Newnes was established about 1906 for the purpose of mining and processing oil-shale. There were two main adits on the north side of the Wolgan River that runs through the site. The industry continued here intermittently until the 1930s, when the works were transferred to Glen Davis, on the other side of the mountain to the north of Newnes. The site was connected by rail to the Blue Mountains line at Clarence. Shay type locomotives were used to haul trains because of the steep gradients and sharp curves. These were cut up on site and a side frame still exists beside a bridge south of the Glow Worm tunnel. It was built through a spectacular landscape in a remarkably short time of 13 months which included two tunnels. The longer tunnel is populated by glow worms.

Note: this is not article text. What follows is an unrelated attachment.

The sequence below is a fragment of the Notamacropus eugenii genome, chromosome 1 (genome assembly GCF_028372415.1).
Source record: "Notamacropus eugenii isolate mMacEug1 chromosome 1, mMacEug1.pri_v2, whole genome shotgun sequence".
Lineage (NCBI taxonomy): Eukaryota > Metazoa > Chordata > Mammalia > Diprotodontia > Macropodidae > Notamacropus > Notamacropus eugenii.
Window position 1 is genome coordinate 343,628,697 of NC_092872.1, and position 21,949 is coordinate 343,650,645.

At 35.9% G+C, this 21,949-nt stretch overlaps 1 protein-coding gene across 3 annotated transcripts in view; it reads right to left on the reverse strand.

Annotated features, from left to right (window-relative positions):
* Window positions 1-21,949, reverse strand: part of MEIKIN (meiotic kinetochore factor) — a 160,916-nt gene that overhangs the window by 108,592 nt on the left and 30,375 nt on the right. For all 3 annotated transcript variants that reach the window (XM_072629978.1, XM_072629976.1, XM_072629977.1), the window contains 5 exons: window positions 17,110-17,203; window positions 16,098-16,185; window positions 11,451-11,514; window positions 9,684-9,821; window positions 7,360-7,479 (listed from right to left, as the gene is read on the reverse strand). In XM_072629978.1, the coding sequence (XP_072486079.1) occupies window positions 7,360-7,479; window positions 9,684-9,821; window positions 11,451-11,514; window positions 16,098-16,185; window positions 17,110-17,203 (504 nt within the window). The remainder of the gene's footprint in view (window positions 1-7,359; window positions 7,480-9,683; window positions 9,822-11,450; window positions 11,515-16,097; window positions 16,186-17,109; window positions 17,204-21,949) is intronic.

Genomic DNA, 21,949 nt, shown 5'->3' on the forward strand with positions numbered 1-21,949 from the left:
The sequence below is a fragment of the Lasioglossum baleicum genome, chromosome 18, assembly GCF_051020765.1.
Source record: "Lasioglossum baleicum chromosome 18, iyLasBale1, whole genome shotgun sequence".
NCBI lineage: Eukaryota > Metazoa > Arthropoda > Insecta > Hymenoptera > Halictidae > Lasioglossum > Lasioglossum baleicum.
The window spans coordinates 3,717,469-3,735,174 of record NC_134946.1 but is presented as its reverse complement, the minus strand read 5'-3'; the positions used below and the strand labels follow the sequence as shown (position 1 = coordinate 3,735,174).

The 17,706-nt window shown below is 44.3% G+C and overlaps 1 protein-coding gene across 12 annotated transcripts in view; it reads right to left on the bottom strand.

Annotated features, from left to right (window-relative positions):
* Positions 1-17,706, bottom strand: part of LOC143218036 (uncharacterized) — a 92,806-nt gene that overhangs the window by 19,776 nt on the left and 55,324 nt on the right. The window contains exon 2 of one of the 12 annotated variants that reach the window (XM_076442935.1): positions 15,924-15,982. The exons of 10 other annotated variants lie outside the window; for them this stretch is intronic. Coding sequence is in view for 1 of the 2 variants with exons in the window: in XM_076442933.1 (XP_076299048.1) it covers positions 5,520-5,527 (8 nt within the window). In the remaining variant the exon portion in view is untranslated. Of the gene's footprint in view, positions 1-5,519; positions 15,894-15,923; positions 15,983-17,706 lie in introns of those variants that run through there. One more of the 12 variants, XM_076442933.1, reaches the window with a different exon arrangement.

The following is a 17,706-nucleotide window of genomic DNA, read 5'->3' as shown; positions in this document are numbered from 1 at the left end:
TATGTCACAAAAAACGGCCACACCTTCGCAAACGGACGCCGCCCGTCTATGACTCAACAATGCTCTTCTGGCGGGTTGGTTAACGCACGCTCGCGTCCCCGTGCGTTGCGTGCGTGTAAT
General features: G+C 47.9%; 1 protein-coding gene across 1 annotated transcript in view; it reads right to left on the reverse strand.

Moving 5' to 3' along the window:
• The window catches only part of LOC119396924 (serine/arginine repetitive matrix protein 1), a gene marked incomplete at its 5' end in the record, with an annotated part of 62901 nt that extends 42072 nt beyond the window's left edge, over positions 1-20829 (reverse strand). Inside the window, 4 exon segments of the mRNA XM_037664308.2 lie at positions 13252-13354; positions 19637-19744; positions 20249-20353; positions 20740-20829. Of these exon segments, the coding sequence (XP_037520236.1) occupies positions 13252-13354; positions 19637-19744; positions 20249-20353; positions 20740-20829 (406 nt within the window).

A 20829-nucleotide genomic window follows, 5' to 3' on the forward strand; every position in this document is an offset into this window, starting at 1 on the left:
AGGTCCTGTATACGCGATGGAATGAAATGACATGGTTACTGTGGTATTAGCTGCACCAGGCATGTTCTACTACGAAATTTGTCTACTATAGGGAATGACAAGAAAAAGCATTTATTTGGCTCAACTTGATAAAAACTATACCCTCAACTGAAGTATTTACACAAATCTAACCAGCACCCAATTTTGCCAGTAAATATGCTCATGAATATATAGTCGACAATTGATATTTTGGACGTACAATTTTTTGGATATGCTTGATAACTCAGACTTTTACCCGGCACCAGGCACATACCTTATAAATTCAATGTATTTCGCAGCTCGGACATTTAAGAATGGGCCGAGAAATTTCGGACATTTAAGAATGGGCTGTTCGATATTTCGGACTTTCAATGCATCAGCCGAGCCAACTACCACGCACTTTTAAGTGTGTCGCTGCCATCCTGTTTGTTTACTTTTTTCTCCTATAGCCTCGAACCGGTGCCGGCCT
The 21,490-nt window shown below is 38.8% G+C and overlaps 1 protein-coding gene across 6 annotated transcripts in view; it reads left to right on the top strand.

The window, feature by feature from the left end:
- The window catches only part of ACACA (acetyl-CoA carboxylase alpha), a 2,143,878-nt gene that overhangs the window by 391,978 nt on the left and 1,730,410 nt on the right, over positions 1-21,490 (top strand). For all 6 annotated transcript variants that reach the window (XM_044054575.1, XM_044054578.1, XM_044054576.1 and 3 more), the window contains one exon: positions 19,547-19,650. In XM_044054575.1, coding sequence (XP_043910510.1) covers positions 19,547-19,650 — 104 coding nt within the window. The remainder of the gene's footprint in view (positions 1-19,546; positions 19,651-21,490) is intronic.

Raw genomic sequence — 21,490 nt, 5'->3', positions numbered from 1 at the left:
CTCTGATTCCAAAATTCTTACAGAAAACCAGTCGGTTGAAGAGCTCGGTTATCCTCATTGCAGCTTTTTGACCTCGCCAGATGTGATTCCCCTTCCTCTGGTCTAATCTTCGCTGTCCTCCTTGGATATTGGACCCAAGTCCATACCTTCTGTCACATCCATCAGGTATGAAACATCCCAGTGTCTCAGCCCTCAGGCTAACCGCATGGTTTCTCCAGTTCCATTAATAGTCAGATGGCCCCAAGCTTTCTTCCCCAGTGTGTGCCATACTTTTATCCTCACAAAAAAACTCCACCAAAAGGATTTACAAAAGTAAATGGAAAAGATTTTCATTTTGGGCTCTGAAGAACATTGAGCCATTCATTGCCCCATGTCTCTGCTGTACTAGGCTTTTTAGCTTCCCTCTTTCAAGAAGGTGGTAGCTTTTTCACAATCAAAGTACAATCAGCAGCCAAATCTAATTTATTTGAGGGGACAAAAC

While very little is left of the town of Newnes, there are extensive ruins of the refinery and associated plant, mostly retaining walls and other brick structures. The main works site covers an area of riverbank and adjacent talus slopes extending for about 1km along the Wolgan River.